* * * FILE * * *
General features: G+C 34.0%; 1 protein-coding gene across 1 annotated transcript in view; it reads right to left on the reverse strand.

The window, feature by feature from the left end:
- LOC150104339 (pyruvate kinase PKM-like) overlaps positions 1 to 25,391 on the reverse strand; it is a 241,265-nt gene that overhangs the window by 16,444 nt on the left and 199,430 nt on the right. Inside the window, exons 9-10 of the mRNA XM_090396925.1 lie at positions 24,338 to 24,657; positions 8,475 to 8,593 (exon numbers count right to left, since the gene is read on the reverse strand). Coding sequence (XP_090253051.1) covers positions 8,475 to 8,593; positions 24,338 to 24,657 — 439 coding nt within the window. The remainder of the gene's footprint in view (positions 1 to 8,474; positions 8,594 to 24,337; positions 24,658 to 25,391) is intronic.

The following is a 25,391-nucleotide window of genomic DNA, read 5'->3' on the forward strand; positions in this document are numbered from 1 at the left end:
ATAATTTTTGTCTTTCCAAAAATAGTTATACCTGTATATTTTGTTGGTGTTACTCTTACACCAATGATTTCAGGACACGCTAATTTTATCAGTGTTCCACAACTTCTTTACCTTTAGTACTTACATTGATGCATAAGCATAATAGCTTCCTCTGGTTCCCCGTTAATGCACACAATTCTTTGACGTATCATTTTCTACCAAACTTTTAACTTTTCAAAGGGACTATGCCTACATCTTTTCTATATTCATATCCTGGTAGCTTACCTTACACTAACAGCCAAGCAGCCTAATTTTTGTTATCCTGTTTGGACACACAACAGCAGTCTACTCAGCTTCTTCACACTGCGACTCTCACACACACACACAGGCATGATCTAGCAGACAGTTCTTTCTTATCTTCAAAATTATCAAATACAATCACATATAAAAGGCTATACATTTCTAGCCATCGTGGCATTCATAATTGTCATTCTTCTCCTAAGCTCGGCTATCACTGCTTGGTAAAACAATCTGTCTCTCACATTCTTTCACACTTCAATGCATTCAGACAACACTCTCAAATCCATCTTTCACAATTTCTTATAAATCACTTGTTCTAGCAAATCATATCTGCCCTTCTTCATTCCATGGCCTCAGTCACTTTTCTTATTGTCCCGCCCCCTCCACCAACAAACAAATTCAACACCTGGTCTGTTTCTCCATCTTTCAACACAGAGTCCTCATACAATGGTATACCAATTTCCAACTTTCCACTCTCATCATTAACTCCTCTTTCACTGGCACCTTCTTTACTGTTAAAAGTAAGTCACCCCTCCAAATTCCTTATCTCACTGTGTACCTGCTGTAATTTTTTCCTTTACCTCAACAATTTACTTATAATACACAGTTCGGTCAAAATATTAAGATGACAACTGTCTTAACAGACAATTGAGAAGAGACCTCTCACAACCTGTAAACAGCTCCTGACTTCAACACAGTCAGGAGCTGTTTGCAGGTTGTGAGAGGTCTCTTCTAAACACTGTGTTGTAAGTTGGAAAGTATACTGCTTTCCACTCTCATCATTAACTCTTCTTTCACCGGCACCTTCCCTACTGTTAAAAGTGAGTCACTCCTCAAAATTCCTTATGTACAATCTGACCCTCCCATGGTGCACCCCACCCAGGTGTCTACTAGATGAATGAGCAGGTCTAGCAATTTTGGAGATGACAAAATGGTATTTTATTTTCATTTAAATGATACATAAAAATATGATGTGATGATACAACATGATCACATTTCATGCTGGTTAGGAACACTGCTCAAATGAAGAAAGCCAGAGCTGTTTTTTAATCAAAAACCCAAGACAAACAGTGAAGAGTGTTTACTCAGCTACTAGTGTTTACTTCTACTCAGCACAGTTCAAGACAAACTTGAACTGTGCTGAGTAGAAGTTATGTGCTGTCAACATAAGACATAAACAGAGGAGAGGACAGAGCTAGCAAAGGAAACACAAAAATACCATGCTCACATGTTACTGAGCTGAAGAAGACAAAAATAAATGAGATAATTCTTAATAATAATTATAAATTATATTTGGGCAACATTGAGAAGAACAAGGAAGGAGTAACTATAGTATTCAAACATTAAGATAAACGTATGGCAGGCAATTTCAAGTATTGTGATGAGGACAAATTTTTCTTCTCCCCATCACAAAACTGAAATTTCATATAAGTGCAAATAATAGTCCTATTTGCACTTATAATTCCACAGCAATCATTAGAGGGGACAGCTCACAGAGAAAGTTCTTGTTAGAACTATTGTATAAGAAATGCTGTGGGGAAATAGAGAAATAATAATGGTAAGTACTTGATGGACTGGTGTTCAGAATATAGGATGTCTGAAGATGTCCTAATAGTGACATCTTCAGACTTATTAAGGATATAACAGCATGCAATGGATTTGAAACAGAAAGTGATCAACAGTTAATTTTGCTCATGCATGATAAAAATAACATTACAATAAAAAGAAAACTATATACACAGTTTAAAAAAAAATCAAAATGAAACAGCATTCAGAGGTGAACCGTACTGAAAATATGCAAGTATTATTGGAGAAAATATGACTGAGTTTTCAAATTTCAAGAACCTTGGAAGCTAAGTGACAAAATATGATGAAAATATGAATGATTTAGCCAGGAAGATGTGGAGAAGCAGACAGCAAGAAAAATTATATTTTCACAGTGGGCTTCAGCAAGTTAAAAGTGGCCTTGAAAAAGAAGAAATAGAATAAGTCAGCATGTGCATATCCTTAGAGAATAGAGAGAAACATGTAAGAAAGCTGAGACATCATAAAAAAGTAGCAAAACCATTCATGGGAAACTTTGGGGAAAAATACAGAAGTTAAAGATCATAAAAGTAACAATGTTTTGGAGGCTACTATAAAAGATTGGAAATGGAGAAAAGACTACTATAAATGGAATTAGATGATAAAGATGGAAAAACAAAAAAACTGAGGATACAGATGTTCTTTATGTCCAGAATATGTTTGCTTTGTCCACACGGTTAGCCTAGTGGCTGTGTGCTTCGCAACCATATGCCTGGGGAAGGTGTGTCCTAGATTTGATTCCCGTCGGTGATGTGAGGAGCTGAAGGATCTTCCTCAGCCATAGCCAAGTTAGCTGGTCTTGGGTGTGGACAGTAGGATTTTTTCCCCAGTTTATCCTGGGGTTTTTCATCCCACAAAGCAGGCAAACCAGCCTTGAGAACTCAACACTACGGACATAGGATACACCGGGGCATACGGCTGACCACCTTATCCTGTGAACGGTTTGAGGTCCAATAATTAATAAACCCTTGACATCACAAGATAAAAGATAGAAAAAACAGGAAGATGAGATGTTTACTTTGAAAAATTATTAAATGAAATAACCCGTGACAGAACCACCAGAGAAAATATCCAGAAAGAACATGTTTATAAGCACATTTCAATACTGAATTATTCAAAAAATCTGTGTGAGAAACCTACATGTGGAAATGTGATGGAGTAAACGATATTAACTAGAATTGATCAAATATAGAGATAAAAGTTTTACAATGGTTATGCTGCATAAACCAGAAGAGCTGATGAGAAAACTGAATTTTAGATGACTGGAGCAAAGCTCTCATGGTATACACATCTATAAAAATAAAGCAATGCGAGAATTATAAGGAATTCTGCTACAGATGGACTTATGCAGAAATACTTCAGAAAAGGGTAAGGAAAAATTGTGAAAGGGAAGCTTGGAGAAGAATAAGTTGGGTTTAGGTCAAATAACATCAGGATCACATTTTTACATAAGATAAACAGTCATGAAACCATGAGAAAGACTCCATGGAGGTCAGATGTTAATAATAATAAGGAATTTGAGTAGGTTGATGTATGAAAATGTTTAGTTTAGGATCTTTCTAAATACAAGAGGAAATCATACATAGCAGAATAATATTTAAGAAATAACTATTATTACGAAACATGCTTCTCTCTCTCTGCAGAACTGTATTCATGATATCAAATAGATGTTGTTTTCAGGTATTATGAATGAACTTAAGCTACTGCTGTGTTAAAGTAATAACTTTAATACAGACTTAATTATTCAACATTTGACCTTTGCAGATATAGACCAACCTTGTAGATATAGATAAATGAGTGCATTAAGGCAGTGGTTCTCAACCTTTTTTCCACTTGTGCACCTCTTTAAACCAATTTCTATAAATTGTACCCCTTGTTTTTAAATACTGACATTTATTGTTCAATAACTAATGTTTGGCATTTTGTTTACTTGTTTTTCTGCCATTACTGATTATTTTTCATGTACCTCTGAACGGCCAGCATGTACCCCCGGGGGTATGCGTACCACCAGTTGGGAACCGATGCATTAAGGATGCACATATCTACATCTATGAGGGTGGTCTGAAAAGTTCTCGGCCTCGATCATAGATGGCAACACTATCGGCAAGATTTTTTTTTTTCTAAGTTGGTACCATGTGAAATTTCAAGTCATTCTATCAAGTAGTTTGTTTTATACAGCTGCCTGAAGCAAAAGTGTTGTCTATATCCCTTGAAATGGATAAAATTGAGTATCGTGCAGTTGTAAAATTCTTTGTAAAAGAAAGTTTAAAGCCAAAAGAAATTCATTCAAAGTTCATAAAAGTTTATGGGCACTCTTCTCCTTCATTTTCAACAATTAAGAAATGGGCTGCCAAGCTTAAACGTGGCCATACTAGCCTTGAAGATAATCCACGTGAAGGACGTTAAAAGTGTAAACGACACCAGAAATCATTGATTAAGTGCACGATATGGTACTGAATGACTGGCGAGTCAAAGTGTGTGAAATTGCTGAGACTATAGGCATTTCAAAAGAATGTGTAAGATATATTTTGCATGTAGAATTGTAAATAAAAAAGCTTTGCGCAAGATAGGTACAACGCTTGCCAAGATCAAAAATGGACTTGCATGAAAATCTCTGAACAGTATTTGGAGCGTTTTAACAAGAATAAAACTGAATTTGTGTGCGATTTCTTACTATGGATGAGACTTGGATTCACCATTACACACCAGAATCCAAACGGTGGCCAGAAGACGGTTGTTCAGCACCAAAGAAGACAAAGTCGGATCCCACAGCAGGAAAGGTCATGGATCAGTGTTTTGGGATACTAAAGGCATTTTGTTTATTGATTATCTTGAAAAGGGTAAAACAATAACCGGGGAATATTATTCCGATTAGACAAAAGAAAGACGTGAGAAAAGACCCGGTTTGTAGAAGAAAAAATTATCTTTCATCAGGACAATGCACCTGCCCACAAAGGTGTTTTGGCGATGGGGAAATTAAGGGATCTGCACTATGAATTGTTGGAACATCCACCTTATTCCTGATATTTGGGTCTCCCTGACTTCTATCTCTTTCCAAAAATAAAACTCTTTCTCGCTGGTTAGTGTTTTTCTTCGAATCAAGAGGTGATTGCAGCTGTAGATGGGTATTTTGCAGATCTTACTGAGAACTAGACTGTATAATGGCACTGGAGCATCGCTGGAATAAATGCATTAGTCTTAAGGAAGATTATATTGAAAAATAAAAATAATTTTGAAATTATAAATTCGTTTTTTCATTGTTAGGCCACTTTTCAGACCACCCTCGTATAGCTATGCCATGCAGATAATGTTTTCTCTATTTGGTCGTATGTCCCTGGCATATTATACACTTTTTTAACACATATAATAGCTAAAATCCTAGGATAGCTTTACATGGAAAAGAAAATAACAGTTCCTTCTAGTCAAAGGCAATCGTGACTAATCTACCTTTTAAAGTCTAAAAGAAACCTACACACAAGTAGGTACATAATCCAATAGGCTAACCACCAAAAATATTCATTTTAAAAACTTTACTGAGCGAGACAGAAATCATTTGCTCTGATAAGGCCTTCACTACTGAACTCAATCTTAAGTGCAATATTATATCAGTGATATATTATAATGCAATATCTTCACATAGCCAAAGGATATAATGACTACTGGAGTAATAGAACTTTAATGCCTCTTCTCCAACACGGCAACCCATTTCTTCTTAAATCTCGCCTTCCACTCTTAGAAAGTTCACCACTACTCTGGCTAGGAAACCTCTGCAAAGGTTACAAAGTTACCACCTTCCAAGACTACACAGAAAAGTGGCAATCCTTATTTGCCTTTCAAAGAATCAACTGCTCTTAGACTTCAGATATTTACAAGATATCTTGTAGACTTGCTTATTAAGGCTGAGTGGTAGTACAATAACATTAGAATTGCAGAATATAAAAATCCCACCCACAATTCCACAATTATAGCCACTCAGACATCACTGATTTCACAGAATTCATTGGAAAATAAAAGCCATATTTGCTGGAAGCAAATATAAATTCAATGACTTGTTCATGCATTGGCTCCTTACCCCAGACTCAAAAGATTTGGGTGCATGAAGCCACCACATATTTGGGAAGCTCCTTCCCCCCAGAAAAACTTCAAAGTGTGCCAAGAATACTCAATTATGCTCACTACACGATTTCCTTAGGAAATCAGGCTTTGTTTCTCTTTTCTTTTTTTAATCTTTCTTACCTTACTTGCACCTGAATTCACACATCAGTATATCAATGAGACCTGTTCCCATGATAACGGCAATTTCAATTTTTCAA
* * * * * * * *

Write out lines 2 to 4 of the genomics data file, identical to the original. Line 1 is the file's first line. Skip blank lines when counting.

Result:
The window, feature by feature from the left end:
- LOC150104339 (pyruvate kinase PKM-like) overlaps positions 1 to 25,391 on the reverse strand; it is a 241,265-nt gene that overhangs the window by 16,444 nt on the left and 199,430 nt on the right. Inside the window, exons 9-10 of the mRNA XM_090396925.1 lie at positions 24,338 to 24,657; positions 8,475 to 8,593 (exon numbers count right to left, since the gene is read on the reverse strand). Coding sequence (XP_090253051.1) covers positions 8,475 to 8,593; positions 24,338 to 24,657 — 439 coding nt within the window. The remainder of the gene's footprint in view (positions 1 to 8,474; positions 8,594 to 24,337; positions 24,658 to 25,391) is intronic.

The following is a 25,391-nucleotide window of genomic DNA, read 5'->3' on the forward strand; positions in this document are numbered from 1 at the left end: